Historical Camouflages – U.S. Dual-Tex


As every year, we’ll be celebrating the U.S. Independence Day and the French Bastille Day in July. And, as every year, we’re planning to release interesting American-themed and French-themed assets. We’ve prepared two kick-ass skins for you but before we show them, we’d like to tell you more about two historical camouflages we’ll also be releasing for the occasion. Let’s start with the Americans – here, we’re working on the Dual-Tex camouflage.


Dual-Tex Camouflage, Germany, 1985

Dual-Tex is an abbreviation of the words Dual Texture Gradient. In short, this is a very early American version of the now common digital camouflage pattern. It was an experimental camouflage developed in the late 1970s by Lt. Col. Timothy O’Neill and used by the U.S. forces in Europe (specifically the 2nd Armored Cavalry Regiment) between 1979 and the adoption of the universal NATO three-tone camouflage in 1986.


Restored Dual-Tex camouflage, present day

For its time, the concept was nothing short of revolutionary and was a result of a research into the way the human eye operates. At the time, the MERDC camouflage was still in use. Timothy O’Neill took the same colors but instead of organic shapes, he used 4 inch (10cm) squares. These were organized into two layers (hence the name, two textures) – at long ranges, the camouflage worked the same as the MERDC pattern. However, at short ranges (or through the scope of a gun, or cannon optics), the pattern “broke” into a secondary one.


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According to one study, this camouflage was 50% to 100% more effective than the MERDC pattern in use by then. The obvious question would be – why did it disappear? The answer is an odd one, but logical in the context of the era. Simply put, adding small squares of woodland colors to a vehicle is counter-intuitive to what a layman would imagine as effective camouflage. In other words, the idea was too outlandish for conservative military staff to accept. Lt. Col. O’Neill retired in 1991 and for a while, his research seemed to have been forgotten.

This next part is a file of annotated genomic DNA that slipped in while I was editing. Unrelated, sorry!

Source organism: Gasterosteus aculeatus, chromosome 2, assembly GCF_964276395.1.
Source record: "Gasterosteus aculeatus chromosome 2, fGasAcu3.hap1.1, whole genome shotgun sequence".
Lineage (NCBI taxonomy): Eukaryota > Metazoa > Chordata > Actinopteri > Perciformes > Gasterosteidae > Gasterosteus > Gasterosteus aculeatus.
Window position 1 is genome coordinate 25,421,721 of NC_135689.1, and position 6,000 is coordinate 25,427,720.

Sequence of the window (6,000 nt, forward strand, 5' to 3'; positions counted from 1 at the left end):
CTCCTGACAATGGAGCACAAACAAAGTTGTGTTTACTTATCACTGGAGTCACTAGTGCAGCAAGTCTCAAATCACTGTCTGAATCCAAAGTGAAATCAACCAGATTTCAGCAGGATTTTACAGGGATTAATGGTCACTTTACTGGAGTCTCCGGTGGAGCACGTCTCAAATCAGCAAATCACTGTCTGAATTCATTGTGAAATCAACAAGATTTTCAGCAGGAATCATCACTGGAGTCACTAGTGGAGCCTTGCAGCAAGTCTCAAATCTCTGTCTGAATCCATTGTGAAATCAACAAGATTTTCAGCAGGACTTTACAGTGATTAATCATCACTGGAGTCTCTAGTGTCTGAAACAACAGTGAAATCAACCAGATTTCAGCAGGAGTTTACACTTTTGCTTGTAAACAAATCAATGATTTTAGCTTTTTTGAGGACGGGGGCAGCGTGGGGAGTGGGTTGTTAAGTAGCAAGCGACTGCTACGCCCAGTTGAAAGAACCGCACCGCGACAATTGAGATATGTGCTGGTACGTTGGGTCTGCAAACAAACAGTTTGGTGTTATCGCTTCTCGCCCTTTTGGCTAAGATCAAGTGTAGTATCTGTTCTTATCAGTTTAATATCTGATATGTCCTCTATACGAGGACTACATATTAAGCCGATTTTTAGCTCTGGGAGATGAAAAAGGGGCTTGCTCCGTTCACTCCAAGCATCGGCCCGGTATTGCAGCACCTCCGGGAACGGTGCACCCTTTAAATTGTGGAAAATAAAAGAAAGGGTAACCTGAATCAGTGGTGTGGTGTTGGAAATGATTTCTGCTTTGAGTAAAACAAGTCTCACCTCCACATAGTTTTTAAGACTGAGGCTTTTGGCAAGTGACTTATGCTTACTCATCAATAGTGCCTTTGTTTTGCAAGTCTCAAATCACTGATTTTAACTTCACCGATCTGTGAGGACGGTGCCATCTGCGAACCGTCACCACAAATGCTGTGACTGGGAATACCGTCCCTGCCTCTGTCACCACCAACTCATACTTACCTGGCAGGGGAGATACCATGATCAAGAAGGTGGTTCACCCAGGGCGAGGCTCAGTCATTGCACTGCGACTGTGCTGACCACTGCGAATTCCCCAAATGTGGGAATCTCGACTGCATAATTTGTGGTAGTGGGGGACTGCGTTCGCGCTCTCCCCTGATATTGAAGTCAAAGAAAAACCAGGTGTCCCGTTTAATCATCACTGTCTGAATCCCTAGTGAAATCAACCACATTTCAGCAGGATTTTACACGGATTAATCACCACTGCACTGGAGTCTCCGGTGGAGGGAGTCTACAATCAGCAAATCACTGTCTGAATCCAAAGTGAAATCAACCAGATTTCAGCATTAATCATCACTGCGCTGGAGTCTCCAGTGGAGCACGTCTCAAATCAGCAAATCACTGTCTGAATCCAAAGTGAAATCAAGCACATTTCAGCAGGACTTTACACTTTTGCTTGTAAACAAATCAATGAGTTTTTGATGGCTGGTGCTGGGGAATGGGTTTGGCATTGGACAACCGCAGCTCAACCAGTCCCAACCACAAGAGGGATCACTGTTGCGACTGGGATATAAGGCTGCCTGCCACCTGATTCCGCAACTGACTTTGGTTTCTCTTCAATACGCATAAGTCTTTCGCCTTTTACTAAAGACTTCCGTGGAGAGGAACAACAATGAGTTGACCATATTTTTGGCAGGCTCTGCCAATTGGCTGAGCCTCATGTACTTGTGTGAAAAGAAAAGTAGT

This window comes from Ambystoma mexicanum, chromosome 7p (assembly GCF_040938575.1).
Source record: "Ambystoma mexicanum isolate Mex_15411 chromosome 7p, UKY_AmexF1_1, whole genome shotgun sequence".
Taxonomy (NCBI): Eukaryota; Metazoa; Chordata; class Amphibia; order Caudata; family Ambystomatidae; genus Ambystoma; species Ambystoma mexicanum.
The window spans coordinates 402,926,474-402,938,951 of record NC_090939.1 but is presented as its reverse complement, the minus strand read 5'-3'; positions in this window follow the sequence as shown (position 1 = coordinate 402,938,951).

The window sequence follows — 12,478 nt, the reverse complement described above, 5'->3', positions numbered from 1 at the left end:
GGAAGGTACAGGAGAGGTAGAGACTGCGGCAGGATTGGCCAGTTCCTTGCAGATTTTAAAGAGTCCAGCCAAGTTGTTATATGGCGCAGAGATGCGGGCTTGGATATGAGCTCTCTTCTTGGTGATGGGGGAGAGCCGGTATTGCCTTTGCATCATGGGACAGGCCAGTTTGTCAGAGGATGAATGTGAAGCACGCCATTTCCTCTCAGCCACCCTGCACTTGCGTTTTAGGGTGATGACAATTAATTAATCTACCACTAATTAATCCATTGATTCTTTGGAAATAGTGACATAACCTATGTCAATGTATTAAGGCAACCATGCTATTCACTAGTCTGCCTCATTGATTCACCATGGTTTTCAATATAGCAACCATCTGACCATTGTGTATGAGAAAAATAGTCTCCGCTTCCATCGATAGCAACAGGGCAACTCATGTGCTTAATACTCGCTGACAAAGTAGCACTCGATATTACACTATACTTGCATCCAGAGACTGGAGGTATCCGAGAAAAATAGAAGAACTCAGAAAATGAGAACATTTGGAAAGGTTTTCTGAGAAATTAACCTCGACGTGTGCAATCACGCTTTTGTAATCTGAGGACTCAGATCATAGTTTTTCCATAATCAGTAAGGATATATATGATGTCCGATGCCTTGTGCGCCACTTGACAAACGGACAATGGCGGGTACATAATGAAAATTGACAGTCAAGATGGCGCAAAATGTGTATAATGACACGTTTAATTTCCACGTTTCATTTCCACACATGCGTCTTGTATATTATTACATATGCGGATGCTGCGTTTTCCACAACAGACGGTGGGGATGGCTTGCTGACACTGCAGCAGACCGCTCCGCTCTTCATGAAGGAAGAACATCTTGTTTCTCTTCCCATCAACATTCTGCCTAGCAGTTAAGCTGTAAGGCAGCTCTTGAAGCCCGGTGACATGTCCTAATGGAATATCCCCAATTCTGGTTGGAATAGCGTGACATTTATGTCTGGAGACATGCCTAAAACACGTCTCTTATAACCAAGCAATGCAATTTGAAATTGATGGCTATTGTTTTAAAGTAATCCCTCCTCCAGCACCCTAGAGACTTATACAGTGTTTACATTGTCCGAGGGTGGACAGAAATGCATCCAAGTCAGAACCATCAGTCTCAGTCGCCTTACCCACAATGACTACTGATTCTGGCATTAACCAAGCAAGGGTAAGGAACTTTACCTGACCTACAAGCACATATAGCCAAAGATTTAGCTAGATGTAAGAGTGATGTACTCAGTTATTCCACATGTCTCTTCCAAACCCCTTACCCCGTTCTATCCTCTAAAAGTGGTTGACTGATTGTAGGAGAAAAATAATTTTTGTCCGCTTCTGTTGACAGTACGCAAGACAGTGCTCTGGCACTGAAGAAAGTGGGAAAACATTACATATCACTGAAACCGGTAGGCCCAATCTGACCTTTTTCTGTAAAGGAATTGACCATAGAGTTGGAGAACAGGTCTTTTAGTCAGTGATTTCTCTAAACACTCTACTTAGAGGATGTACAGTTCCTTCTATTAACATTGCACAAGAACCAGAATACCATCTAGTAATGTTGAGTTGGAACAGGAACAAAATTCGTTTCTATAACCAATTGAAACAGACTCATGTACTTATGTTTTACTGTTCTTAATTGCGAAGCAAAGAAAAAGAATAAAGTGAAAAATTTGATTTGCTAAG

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Only in the recent two decades has it returned in the form of various camouflages of this. Especially the Chinese are using digital-type camouflages on their armored vehicles en-masse and modern camouflage research utilizes O’Neill’s research to this day, a testament to the quality of his work. The Dual-Tex camouflage in the game is based on a restored Jeep painted in this fashion rather than the old photographs to make sure the colors are correct and as usual, it’ll be available for all environments.


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As for the other American assets, we’ll be introducing a dark blue base paint simply because that’s a color that’s been missing for a while, as well as the flags (in the form of banners and decals) of several states, a skin for the T249 Vigilante and a player title “Anti-Aircraft Gunner” to match the skin.

We hope that you will enjoy all of these and, as always:

See you on the battlefield!

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